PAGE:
- 85 % believed that data skills will continue to become more important for workers in all roles within their organization, not just IT (my emphasis)
At the same time, according to the respondents:
- more than half said they feel too old to learn new data skills
- 69 % were content to keep doing what they’re doing, even if it means they don’t get promoted again
- only 56 % rated their organization as “extremely good” or “very good” at asking the right questions of data, even though 75 % rated that skill as “extremely important” or “very important”
These numbers all speak to a common theme which many of us have been championing for many years. To quote the report, “(…) respondents said that to make better use of data, they’ll need a holistic approach to overcoming technical and organizational obstacles. Data strategy, and the pursuit of dark data, cannot be a “project” — it has to be a key organizational priority, an essential competency driven by in-house leaders and in-house talent with an eye to the end-to-end management of all data.”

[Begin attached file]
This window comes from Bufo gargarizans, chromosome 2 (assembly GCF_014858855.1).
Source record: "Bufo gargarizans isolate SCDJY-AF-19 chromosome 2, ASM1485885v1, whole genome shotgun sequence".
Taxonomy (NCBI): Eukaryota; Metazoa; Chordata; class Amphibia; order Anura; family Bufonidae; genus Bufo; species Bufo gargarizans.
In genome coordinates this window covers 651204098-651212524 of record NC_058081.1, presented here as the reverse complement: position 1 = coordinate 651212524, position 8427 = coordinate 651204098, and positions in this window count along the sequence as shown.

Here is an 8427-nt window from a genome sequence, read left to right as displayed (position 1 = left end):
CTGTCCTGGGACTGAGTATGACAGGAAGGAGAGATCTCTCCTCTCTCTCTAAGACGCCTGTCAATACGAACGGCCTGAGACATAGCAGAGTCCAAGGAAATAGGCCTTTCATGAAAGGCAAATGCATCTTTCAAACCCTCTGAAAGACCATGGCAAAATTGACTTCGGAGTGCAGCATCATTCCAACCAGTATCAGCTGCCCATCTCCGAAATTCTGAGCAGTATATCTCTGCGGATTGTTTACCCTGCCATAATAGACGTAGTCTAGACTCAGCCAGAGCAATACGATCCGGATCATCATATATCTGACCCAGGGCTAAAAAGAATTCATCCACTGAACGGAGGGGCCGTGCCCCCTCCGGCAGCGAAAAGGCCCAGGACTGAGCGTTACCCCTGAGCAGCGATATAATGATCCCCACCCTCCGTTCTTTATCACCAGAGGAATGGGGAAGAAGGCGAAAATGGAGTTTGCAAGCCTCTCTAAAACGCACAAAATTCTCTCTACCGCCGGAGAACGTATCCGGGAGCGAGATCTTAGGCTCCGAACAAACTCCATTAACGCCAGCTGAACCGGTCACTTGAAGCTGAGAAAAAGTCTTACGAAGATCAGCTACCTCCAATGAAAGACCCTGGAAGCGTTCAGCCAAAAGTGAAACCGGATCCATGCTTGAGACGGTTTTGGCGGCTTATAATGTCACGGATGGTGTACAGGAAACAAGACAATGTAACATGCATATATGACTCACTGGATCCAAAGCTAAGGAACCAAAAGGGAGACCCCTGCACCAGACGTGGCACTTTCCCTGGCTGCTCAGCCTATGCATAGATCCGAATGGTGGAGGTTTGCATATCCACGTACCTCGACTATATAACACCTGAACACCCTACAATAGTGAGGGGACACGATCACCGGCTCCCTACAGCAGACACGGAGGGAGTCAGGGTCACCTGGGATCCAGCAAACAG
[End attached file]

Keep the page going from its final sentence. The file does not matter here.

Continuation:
Digitalization without high quality and comprehensive data is just a puff of hot air. To really take off, we need the fuel locked away in our dark data.
A gap between importance of data skills and the willingness to acquire them
Running through the Splunk report, I get the feeling that one of the main obstacles to progress is a lack of deep understanding of the value of data from business leaders. One can assume (supported by the penultimate bullet above) that this is a generational issue.